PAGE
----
Seeking to explain North Korea’s mysterious recent success in missile technology, some experts have pointed a finger at Ukraine, particularly the Yuzhmash rocket factory and its Yuzhnoye design bureau in Dnipro.
ZHYTOMYR, Ukraine —
The North Korean spy, posing as a member of his country’s trade delegation in Belarus, thought he was photographing a secret scientific report on missile technology as he snapped away with a small camera in a dingy garage in the Ukrainian city of Dnipro, the home of Ukraine’s Soviet-era rocket industry.
But the report he took pictures of was a fake, part of a sting mounted by Ukraine’s security service to prevent the leak of missile secrets, and now the spy, Ri Tae Gil, 56, is in prison convicted of espionage. He sleeps on the bottom bunk in a cell shared with eight Ukrainian inmates, four of them murderers.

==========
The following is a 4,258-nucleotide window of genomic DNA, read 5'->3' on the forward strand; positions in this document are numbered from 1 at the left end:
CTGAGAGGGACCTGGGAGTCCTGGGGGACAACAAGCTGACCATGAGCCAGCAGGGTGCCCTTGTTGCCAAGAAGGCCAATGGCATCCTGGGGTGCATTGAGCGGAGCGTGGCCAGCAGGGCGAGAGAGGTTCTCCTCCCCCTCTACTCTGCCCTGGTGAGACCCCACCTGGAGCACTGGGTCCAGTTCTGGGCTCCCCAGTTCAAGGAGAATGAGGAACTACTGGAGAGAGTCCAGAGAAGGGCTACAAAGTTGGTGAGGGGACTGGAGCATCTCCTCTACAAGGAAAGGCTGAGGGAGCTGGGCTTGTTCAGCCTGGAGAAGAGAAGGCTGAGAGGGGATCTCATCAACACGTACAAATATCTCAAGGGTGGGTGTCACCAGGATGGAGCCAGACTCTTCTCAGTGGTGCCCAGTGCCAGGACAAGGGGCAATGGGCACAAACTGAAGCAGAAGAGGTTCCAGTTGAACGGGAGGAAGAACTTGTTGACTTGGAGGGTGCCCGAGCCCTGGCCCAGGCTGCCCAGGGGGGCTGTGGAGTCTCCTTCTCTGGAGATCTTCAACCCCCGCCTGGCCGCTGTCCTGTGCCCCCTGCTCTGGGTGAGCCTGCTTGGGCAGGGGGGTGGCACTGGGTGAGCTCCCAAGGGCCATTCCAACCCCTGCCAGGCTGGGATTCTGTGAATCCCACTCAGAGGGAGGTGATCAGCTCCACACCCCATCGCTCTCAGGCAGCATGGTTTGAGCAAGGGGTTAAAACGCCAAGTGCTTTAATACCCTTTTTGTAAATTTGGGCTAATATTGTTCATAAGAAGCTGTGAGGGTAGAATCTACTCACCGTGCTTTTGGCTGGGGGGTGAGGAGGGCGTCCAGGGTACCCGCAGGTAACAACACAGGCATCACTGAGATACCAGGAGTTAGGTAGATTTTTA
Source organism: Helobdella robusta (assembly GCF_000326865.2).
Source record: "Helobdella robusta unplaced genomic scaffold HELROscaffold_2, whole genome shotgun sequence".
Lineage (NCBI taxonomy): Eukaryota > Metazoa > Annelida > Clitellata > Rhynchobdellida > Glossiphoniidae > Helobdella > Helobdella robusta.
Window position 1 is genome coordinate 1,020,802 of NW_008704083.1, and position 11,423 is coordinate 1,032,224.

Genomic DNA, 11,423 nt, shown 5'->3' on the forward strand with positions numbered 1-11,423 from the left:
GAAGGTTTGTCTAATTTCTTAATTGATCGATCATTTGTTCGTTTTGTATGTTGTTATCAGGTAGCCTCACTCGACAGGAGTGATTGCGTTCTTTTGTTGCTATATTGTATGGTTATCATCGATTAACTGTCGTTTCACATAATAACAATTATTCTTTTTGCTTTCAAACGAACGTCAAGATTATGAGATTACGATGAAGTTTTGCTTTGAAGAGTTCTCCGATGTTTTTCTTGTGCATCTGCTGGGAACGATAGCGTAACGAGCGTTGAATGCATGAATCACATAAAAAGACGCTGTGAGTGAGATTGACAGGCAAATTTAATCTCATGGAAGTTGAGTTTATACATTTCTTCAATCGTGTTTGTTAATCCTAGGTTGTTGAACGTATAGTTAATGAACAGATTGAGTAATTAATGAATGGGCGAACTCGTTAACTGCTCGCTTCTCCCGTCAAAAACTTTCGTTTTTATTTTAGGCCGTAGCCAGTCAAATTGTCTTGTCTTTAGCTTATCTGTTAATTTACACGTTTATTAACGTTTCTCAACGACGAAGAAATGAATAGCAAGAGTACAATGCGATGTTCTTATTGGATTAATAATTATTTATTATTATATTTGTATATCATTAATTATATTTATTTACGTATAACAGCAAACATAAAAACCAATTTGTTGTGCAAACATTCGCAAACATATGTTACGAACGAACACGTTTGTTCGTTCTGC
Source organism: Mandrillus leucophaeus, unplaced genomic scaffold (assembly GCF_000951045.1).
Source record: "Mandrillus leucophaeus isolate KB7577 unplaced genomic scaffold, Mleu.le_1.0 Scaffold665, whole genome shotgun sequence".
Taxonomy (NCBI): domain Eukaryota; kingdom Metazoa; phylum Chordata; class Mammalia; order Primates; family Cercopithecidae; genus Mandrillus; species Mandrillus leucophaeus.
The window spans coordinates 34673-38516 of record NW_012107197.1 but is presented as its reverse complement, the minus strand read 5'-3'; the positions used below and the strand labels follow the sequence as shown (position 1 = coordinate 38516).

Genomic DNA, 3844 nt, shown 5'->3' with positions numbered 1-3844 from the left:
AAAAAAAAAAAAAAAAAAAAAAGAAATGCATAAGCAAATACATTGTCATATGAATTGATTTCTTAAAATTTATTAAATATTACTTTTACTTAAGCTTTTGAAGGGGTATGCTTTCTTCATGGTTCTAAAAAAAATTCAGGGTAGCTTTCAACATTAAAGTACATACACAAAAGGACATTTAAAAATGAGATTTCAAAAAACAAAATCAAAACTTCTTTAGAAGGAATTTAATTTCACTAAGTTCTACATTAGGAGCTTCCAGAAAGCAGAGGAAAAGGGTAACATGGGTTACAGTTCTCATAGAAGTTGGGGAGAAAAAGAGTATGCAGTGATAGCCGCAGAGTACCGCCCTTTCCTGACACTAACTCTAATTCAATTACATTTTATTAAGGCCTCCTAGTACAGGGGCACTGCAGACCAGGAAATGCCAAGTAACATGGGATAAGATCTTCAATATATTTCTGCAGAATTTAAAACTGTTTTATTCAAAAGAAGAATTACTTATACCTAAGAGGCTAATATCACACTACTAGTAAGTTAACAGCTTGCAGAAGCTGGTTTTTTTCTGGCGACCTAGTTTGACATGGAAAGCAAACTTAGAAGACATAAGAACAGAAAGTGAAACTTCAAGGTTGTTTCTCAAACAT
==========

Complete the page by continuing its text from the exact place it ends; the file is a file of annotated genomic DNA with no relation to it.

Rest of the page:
His July 2011 arrest in eastern Ukraine along with a fellow North Korean spy, which was first reported this month by CNN, shows the extent to which the North has scoured the world for foreign technology to reinvigorate what had been a faltering program to develop long-range missiles.
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Ri and his partner, Ryu Song Chol, 46, were arrested a few days before North Korea’s then leader, Kim Jong Il, announced during a visit to Russia that the North was considering a moratorium on missile production and nuclear-weapons testing. The moratorium never happened.
Instead, after Kim’s death in December 2011 and the ascent to power of his son Kim Jong Un, North Korea ramped up its nuclear and missile programs. In July this year, North Korea for the first time launched missiles that experts said were capable of hitting the United States.
While speaking good Russian, which is widely spoken in Ukraine, Ri does not talk much, his cellmates said, but he does watch a lot of television, particularly reports on the accelerating progress of a…